Joanne Levy nominated me to do the Writing Process Blog Tour, and I said yes right away. Joanne is someone I’m always happy to see, and her blog posts always make me laugh. Oh, and if I could afford to hire a virtual assistant, it would be her. Joanne Levy Author Photo

I met Joanne back in 2012 through #Torkidlit, a group of Toronto area writers of middle grade and young adult books. When I heard the title of her then forthcoming first novel, Small Medium at Large, I knew I liked her sense of humour and wanted to read her book. I bought two copies at her launch and gave one to my favourite Grade 5 girl, and wasn’t surprised that we both loved it. Small Medium at Large is quirky, funny, and much praised. It was nominated for the 2014 Ontario Library Association’s Forest of Reading in the Red Maple category (grades 7 & 8), was chosen as a 2013 Sydney Taylor Notable Book, and is a nominee for the 2014 Manitoba Young Readers’ Choice Awards and the 2015 Louisiana Young Readers’ Choice Awards.

You’ll definitely want to check out Small Medium at Large, and read about Joanne’s writing process in her postSmallMediumAtLarge_cvr

The Writing Process Blog Tour is a weekly blog post where authors answer four supplied questions about their writing process, then nominate another author to do it the following week. It’s been going on for several years now. Here are my answers to the four questions:

1. What are you working on?

At the moment I’m revising a historical YA novel I started seven years ago. Lots of writers have a book they say took them ten years to write, and this is going to be mine. I started with a snippet of family history, but without a clear idea of what the story was and how to write historical fiction, and got lost in the process of figuring that out. Putting the ms. away for a few years has given me insight into what’s not working, and I hope I’ll soon have it ready to submit.

2. How does your work differ from others of its genre?

This is such a hard question. When I thought about it I was overcome with dread. Maybe because it would feel like bragging if I could think of something, or maybe because I know I should work harder at making my work fresh and original. So I’ll just avoid the issue and say that I write in a different genres – YA novels and short stories, tween novels, adult short stories, women’s fiction (writing as Elizabeth Sage), and I’ve even published children’s poetry.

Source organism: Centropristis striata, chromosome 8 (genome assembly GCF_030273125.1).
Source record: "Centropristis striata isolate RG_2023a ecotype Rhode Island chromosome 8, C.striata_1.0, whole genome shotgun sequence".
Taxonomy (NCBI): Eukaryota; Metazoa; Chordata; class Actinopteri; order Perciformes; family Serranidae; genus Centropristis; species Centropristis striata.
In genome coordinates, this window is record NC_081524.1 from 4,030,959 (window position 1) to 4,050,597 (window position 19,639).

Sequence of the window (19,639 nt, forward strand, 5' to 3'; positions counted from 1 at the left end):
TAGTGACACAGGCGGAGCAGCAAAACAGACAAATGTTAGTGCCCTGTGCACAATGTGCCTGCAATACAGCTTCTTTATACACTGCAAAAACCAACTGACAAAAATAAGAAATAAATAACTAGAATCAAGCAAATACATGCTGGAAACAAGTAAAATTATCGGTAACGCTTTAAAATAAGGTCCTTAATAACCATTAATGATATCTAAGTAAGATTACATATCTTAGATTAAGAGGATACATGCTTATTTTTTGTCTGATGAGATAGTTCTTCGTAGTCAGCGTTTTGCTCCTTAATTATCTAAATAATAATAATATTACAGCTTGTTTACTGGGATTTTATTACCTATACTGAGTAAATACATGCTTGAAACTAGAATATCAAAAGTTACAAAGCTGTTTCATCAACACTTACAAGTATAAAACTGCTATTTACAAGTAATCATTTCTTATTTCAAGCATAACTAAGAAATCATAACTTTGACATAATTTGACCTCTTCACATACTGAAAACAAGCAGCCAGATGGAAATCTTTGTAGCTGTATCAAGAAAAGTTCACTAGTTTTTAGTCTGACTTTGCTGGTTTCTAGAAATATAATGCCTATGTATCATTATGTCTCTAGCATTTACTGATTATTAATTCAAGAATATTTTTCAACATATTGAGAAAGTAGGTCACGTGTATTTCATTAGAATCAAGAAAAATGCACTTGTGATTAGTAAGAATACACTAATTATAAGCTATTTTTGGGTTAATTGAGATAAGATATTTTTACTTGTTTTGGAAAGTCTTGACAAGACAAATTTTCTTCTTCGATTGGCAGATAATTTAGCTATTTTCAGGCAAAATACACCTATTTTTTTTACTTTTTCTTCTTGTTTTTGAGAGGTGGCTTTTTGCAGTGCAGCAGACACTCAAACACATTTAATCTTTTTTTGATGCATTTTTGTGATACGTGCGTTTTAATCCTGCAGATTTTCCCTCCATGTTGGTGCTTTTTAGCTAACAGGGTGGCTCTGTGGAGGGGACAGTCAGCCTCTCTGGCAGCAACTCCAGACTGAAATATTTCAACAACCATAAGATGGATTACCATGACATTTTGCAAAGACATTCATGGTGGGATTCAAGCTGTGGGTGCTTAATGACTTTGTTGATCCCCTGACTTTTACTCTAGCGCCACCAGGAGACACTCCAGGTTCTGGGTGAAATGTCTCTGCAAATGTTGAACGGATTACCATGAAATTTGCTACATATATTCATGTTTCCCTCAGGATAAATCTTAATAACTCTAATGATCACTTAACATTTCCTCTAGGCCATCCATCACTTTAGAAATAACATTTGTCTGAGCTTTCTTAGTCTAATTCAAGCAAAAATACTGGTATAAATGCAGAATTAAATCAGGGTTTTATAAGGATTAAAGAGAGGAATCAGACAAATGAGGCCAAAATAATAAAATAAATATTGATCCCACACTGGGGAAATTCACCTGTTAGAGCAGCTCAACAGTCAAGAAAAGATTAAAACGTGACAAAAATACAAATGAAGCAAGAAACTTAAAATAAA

3. Why do you write what you do? 

I prefer reading contemporary fiction, both YA and adult, so that’s what I write. I like to feature strong female protagonists, probably because I grew up at a time when many doors were closed to girls and women. Four of my early books were published by a small literary feminist press, and Stabenfeldt has published several of my books in many languages for their GIRL:IT bookclubs. But I’m interested in issues facing boys and men too, and don’t want to exclude them, so sometimes write from a male point of view. There’s Liam in my most recent YA novel, How to Tend a Grave, and Darcy in my anthologized short story, “Holding Harley”. I’m always trying to grow as I writer though, so plan to attempt an adult psychological thriller in the future.

4. How does your writing process work?

I used to get an idea and then just start writing. The first draft was all about finding the story, and then I’d have to do about nineteen drafts to make the book work. But I’ve recently changed my approach, and now plan the story first. I work out the hook, inciting incident, major plot points and character motivation before I start writing. The weeks or months when I’m doing this are misery, because it’s mostly thinking and making a lot of timelines and charts and handwritten notes. It’s frustrating because I feel like I’m getting nowhere and just wasting writing time. But the payoff is that once I figure things out, the writing goes very quickly, with way fewer drafts, and although the story can still develop and grow organically, there are no major structural changes. I’m pretty sure I’ll stick with this method, as for me it’s resulted in producing a better book faster.

I don’t worry about writing every day no matter what – that just doesn’t work for me.  And I don’t worry about reaching a daily word count either. I do what I can, and sometimes that’s three chapters and sometimes more like three paragraphs. I don’t edit much until I’ve got a first draft finished, which means letting go of trying to make it perfect and just getting it done. Then I let the ms. rest awhile before editing and revising.

Okay, enough about me.

Karen KrossingI’ve nominated Karen Krossing to do the Writing Process Blog Tour next week. I got to know Karen when we chose her story “Profanity” for Cleavage: Breakaway Fiction for Real Girls, a YA anthology I co-edited.  A talented, dedicated writer whose engaging work receives starred reviews and many award nominations, Karen is Past President of CANSCAIP, the Canadian Association of Children’s Authors, Illustrators and Performers. She’s also a freelance copywriter and editor and runs workshops for emerging writers. She has written many books for kids and teens, my favourites being The Yo-Yo Prophet and her latest, Bog.

Watch for Karen’s answers to the writing process questions on her blog on Thursday, October 2. And read her books, too!

Thanks so much to Joanne for nominating me, and I’m looking forward to Karen’s post next week.

Meanwhile, what’s your writing process? Please feel free to comment below.